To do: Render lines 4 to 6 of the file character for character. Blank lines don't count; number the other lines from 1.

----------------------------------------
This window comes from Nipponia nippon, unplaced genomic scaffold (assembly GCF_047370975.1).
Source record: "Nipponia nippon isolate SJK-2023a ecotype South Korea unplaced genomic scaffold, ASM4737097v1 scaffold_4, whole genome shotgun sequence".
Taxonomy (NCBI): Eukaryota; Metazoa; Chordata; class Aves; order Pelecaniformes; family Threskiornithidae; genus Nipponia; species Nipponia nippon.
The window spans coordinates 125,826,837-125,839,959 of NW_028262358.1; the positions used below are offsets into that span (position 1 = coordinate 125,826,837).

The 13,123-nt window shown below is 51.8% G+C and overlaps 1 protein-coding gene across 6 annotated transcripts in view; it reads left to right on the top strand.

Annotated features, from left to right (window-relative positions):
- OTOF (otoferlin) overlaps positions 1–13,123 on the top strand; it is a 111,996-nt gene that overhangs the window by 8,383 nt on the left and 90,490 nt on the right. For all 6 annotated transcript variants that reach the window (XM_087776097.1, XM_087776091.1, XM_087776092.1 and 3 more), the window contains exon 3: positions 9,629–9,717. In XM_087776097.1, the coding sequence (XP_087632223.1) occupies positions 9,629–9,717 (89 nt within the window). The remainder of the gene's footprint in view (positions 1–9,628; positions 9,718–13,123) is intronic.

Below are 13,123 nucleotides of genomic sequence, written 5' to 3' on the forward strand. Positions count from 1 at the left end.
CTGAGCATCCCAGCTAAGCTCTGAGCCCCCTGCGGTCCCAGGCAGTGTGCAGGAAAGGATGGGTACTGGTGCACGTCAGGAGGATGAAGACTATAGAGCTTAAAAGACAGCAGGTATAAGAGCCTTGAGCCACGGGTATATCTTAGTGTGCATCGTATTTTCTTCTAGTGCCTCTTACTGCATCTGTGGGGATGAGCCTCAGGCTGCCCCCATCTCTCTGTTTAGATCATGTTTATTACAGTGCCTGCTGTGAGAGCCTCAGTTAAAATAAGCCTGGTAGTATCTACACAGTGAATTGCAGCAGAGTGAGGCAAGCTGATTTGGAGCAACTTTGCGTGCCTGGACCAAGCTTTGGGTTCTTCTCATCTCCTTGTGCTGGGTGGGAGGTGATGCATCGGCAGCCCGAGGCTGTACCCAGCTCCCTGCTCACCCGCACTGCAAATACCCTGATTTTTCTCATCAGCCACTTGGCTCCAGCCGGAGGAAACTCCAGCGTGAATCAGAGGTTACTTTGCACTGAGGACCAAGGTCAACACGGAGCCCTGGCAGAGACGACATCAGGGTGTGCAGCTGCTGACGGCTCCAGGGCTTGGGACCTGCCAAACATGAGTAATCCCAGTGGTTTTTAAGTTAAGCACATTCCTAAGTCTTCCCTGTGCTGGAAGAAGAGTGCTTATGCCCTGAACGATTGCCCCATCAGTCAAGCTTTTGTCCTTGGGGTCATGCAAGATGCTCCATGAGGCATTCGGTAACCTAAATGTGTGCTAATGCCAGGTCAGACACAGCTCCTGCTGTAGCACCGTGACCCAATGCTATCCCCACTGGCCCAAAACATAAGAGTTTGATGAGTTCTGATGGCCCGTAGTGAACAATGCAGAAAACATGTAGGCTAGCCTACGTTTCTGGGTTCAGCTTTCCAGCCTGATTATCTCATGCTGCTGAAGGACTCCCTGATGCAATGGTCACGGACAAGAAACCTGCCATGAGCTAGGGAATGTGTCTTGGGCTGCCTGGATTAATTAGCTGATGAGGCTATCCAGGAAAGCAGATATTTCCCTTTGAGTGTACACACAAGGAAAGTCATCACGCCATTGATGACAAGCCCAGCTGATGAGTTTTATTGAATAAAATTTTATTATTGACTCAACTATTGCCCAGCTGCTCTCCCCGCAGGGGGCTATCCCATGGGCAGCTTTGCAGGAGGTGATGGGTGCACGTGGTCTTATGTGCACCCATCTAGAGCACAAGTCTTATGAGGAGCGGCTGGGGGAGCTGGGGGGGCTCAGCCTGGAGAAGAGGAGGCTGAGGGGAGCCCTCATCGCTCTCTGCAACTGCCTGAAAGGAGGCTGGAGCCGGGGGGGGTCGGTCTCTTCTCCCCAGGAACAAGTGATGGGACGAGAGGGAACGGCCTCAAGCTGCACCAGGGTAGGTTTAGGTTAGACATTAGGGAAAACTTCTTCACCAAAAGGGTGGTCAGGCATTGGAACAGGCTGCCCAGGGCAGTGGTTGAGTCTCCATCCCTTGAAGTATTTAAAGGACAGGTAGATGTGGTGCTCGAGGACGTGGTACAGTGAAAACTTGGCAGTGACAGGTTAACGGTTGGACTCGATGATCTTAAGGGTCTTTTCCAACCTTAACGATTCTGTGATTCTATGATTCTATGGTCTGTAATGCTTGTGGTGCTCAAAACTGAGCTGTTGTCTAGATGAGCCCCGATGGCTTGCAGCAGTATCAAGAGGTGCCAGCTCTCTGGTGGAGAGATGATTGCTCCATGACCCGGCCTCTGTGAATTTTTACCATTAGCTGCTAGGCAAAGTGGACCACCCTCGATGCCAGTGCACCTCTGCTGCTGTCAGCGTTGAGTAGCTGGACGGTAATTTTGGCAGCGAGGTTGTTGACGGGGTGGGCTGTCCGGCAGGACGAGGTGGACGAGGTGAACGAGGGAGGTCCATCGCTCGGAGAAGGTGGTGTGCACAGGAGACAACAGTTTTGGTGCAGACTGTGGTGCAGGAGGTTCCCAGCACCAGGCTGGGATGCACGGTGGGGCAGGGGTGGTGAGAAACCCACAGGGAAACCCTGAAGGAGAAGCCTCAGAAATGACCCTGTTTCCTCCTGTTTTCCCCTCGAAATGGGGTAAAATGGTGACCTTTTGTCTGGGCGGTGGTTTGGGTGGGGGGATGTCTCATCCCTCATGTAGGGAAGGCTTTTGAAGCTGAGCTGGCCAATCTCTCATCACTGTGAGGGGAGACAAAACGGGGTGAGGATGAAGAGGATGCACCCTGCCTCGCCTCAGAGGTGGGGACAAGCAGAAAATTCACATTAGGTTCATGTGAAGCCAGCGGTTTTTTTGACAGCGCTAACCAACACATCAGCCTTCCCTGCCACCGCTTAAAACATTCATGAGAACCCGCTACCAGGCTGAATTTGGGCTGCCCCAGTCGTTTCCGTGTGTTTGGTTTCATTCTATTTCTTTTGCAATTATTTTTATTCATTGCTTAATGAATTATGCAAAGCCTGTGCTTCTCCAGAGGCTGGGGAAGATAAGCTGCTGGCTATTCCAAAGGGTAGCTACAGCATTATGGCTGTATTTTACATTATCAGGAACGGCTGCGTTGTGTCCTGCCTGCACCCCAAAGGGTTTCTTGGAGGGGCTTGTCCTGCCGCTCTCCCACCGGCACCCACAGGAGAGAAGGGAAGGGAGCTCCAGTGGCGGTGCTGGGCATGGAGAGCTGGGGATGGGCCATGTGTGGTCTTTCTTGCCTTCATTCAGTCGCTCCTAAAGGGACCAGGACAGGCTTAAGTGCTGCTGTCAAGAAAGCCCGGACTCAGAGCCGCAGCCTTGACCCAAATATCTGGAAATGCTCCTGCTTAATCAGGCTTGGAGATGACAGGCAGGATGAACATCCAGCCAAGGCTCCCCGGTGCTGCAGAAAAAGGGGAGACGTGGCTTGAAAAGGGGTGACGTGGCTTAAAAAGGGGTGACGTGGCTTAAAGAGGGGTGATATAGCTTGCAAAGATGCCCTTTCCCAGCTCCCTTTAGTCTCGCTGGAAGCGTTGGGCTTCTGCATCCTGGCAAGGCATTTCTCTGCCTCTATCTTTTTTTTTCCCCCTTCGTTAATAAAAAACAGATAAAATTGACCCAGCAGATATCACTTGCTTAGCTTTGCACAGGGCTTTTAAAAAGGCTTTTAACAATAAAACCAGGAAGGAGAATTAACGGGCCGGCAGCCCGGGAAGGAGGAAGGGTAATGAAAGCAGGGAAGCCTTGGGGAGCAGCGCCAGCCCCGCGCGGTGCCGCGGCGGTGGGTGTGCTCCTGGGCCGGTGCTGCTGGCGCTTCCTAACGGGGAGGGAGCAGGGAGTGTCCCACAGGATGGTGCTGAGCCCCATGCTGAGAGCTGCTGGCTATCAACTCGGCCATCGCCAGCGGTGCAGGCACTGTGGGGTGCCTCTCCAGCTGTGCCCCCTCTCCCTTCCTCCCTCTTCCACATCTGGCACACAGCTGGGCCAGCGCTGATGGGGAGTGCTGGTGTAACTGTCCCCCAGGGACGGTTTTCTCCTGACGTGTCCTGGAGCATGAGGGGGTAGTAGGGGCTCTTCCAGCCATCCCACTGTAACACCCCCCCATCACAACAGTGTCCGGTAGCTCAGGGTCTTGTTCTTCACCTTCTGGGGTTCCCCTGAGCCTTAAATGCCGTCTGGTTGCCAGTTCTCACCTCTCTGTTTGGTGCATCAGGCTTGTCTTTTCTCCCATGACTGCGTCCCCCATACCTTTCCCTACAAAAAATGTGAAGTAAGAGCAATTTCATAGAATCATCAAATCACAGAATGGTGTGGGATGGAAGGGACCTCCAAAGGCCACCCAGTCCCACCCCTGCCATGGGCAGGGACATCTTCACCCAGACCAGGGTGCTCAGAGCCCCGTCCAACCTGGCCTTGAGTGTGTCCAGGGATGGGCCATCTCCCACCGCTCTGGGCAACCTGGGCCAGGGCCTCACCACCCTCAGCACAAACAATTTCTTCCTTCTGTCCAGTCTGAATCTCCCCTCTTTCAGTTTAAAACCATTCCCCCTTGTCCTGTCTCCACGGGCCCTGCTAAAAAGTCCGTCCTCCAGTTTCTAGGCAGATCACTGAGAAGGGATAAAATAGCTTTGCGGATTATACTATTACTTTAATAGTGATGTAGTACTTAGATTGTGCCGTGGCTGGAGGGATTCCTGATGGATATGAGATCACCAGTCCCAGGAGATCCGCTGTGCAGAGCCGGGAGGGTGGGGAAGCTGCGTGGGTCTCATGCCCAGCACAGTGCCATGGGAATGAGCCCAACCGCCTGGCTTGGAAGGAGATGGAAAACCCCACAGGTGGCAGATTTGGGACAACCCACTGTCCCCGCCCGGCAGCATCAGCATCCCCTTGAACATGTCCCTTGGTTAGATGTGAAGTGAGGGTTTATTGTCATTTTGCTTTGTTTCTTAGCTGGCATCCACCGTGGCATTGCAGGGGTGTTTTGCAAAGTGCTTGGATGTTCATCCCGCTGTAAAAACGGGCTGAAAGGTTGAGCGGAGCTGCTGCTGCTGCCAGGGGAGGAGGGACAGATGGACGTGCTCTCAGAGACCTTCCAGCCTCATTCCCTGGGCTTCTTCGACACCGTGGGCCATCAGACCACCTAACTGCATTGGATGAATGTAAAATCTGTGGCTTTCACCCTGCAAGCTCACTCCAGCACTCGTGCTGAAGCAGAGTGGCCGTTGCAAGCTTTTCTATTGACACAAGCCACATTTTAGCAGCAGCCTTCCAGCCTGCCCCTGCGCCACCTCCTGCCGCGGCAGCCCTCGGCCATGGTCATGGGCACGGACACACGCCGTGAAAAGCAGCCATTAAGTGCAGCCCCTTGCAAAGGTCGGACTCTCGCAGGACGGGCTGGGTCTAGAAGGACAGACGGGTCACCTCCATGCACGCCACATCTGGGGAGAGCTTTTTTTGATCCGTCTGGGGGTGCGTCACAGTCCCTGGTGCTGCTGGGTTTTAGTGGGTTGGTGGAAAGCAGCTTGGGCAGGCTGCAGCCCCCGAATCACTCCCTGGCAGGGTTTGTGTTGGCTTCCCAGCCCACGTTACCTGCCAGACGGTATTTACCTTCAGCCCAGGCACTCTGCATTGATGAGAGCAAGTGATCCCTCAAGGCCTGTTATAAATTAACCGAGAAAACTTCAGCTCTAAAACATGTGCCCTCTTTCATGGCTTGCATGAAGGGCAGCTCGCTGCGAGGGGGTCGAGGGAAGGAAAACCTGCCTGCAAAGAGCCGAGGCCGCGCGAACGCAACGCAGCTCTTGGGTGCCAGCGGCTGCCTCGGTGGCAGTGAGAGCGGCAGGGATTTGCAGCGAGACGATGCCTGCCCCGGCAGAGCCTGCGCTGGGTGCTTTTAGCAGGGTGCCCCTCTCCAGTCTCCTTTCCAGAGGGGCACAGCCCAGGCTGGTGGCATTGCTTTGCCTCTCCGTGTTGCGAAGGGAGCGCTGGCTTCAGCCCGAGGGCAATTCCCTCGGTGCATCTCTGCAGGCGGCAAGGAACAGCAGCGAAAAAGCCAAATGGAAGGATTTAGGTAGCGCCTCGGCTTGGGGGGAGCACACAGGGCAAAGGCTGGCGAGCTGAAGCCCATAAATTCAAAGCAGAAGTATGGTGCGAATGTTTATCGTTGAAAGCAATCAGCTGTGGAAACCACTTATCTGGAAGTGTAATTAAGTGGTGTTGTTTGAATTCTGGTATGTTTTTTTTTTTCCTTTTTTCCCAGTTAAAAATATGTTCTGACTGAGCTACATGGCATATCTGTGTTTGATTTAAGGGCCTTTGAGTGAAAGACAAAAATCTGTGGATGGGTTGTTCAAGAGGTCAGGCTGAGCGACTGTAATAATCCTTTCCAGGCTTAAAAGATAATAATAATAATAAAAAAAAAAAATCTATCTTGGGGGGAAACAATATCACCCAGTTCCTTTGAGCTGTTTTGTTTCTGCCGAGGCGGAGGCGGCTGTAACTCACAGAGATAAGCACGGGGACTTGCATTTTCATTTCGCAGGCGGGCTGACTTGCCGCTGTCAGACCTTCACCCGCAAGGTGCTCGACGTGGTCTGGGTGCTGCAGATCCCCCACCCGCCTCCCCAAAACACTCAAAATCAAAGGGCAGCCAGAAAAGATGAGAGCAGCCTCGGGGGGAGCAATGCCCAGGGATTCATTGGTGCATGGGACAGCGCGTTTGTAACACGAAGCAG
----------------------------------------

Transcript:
The window spans coordinates 125,826,837-125,839,959 of NW_028262358.1; the positions used below are offsets into that span (position 1 = coordinate 125,826,837).

The 13,123-nt window shown below is 51.8% G+C and overlaps 1 protein-coding gene across 6 annotated transcripts in view; it reads left to right on the top strand.

Annotated features, from left to right (window-relative positions):